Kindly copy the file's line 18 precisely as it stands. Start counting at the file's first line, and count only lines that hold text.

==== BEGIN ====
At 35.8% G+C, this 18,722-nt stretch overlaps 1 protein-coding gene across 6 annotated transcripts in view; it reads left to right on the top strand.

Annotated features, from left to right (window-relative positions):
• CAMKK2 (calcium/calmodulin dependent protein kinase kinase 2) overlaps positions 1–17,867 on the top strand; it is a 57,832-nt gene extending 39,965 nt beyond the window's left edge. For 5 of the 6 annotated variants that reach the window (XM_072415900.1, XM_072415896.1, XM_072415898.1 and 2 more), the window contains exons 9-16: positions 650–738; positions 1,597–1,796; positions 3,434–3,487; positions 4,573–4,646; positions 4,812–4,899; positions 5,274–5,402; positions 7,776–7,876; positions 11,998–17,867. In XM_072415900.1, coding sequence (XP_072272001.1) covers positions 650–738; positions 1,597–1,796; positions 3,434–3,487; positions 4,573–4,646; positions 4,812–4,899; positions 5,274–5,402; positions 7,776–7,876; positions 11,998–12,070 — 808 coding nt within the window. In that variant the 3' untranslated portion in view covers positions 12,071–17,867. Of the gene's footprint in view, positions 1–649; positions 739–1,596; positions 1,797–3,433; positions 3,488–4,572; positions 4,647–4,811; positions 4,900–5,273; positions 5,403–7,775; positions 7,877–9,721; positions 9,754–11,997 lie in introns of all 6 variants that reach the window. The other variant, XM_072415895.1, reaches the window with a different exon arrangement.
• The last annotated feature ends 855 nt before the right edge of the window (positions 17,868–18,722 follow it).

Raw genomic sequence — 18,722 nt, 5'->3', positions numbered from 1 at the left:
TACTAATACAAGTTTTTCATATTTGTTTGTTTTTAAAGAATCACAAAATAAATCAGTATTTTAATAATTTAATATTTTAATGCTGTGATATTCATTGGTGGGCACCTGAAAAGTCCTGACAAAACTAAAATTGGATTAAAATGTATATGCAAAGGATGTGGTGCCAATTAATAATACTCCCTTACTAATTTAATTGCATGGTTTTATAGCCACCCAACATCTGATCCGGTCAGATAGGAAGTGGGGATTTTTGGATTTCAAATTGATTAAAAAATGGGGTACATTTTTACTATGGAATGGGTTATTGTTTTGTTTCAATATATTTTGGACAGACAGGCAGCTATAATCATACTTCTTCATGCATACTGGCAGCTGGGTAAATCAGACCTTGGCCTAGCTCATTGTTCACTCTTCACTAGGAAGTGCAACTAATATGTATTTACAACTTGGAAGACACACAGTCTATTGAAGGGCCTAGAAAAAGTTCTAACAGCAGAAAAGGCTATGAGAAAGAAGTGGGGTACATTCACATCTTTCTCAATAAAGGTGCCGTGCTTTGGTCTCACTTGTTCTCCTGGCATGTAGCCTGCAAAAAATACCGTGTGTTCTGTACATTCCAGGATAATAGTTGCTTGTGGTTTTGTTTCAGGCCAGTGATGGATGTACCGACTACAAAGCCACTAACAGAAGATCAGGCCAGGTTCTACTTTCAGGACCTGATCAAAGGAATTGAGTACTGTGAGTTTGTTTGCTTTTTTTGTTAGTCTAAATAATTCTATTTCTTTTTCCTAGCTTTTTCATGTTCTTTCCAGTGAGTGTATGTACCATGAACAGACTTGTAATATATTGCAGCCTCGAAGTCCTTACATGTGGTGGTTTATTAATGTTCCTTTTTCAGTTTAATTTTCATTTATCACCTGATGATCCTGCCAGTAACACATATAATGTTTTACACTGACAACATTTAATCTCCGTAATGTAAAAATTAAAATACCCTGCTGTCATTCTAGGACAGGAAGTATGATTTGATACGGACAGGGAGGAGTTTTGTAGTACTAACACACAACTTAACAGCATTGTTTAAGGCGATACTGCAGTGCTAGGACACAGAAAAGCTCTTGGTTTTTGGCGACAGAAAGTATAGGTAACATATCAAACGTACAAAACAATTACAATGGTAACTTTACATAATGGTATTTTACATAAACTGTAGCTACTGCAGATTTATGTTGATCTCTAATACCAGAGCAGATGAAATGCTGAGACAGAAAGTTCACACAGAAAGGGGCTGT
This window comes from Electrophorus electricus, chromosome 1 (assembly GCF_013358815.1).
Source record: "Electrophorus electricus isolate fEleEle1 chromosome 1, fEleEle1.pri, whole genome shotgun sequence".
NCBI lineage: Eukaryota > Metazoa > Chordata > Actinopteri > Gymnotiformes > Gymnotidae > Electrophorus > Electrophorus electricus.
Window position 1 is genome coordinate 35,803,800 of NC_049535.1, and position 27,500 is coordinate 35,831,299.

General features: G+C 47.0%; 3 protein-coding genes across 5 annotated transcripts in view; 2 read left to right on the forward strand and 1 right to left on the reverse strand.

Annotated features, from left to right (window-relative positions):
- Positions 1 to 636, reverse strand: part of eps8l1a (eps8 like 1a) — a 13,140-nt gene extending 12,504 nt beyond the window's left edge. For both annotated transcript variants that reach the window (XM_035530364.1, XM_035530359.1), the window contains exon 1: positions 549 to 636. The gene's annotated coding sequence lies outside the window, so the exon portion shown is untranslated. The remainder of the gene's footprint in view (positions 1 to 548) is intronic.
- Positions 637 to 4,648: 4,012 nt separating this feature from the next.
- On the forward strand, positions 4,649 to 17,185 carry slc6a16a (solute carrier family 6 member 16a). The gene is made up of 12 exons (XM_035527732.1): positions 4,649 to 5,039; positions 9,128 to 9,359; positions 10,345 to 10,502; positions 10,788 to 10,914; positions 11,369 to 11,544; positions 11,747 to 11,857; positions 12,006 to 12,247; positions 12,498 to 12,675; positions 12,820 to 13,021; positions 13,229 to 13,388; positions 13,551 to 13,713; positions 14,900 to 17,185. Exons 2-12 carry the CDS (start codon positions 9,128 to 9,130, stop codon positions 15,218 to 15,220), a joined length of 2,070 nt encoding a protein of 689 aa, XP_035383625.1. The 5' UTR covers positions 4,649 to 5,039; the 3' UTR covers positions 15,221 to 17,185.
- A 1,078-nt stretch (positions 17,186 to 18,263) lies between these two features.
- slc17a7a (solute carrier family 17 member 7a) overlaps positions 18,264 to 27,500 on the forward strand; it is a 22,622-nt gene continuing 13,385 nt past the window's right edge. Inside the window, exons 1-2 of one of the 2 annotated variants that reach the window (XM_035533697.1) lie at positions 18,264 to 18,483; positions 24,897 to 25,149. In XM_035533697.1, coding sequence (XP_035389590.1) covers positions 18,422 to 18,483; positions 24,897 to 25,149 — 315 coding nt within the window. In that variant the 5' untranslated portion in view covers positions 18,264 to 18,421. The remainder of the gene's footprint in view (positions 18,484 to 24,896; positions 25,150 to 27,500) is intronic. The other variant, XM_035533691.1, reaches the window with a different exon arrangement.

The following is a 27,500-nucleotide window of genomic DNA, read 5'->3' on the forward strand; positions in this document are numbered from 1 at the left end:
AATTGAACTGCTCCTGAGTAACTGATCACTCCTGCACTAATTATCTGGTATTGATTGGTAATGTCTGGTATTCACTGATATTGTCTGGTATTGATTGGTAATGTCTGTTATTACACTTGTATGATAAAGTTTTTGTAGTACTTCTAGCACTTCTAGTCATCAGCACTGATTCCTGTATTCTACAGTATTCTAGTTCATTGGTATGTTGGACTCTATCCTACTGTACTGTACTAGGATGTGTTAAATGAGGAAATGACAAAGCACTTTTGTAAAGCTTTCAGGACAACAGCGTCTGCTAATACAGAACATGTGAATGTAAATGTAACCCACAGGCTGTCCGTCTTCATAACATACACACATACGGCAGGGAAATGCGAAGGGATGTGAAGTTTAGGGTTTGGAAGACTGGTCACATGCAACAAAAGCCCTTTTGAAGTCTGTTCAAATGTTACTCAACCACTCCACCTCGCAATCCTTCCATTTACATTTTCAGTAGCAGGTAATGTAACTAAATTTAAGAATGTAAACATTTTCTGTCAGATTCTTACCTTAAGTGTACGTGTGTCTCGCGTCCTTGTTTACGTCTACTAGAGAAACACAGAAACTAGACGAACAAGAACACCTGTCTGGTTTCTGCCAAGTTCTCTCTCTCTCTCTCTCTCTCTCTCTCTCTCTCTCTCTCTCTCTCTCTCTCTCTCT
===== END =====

The following is a 27,500-nucleotide window of genomic DNA, read 5'->3' on the forward strand; positions in this document are numbered from 1 at the left end: